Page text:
The most interesting observation made by political analysts about the recent partial elections in Lebanon is the very low turnout in which nearly 80% of eligible voters actually boycotted the poll. And this was in spite of heavy popular and partisan mobilizations by competing parties and the big brouhaha that accompanied the elections, giving it a far greater bang that it deserved. This almost complete boycott in fact reflected the prevailing state of despair, disgust, and lack of confidence among the Lebanese people.
At the individual level, one candidate won and another lost. At the national level, both have failed in our opinion, and the winner this time is the massive block of boycotting voters who were keen to realize, both intuitively and from experience, the fallacy of this big lie called elections. They've sporadically experienced it in the past, enough to add to their disgust and despair, and so they decided this time to stay away from the dull ballot boxes that no longer attract them because they have lost every last bit of the meaning of genuine democracy.
The largest voters also were those who, by boycotting, expressed in the best way possible their anger against this whorish State and its delinquent institutions and corrupt political system.
The wiser voters were those who boycotted again and again, and who transcended sectarian grudges and religious instinct that dominated the elections by staying home. In so doing, they took the stance of negative neutrality towards this ongoing masquerade, which they know will not lead them to any positive or tangible outcome in the reality on the ground.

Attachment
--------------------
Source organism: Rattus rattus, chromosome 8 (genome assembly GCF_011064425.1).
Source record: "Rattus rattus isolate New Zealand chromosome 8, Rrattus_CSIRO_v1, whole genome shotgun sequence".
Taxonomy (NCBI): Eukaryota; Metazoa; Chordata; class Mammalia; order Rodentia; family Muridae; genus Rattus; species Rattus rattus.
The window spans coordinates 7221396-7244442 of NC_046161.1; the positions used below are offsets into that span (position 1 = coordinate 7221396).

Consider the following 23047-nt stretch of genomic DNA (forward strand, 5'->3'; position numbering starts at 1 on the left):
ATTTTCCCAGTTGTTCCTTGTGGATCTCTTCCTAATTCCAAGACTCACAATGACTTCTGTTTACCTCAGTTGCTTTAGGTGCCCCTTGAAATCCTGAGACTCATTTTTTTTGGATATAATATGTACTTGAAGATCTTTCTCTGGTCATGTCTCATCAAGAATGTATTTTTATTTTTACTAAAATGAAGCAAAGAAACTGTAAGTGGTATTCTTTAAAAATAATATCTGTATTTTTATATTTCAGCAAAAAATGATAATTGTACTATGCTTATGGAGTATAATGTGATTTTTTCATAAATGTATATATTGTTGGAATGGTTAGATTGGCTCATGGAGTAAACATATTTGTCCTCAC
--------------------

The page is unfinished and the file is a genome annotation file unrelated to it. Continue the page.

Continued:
The biggest loser was the Taef regime, which miserably failed to bring people into its fold. In contrast, it greatly succeeded in further alienating people and widening the big divide that already exists between it and the people.
It is actually better for the opposition candidate to have failed because his entry into the game would have imposed on the opposition negative repercussions, the least of which would be the recognition of the legitimacy of Taef. In addition, his mingling with this chorus of mercenaries and traitors won't change anything to an environment that is rife with hegemony, oppression, and political piracy. It would not have made a single dent in the prevailing Syrian equation.
It is in fact good that the other candidate won because his victory demonstrated better than ever the ugly face of political feudalism that is deeply rooted in the ruling establishment and which is inherited from father to son as if we still lived in the Middle Ages.
The silent – indeed the angry – majority did well to be absent from this distraction that the Taef team wanted to certify its false legitimacy, and which the opponents wanted to confirm their existence and show the strength of their electoral representative base and no more.
And as we join our voice to the chorus of the shouting majority, we ask: Is there any reasonable or free or honorable individual in the whole world who agrees with the principle of elections under occupation and hegemony? Has there ever been in history a lie of this magnitude and flagrancy?… It is truly the culture of fraud that has become a commodity in this forsaken country called Lebanon!!!
September 20, 2003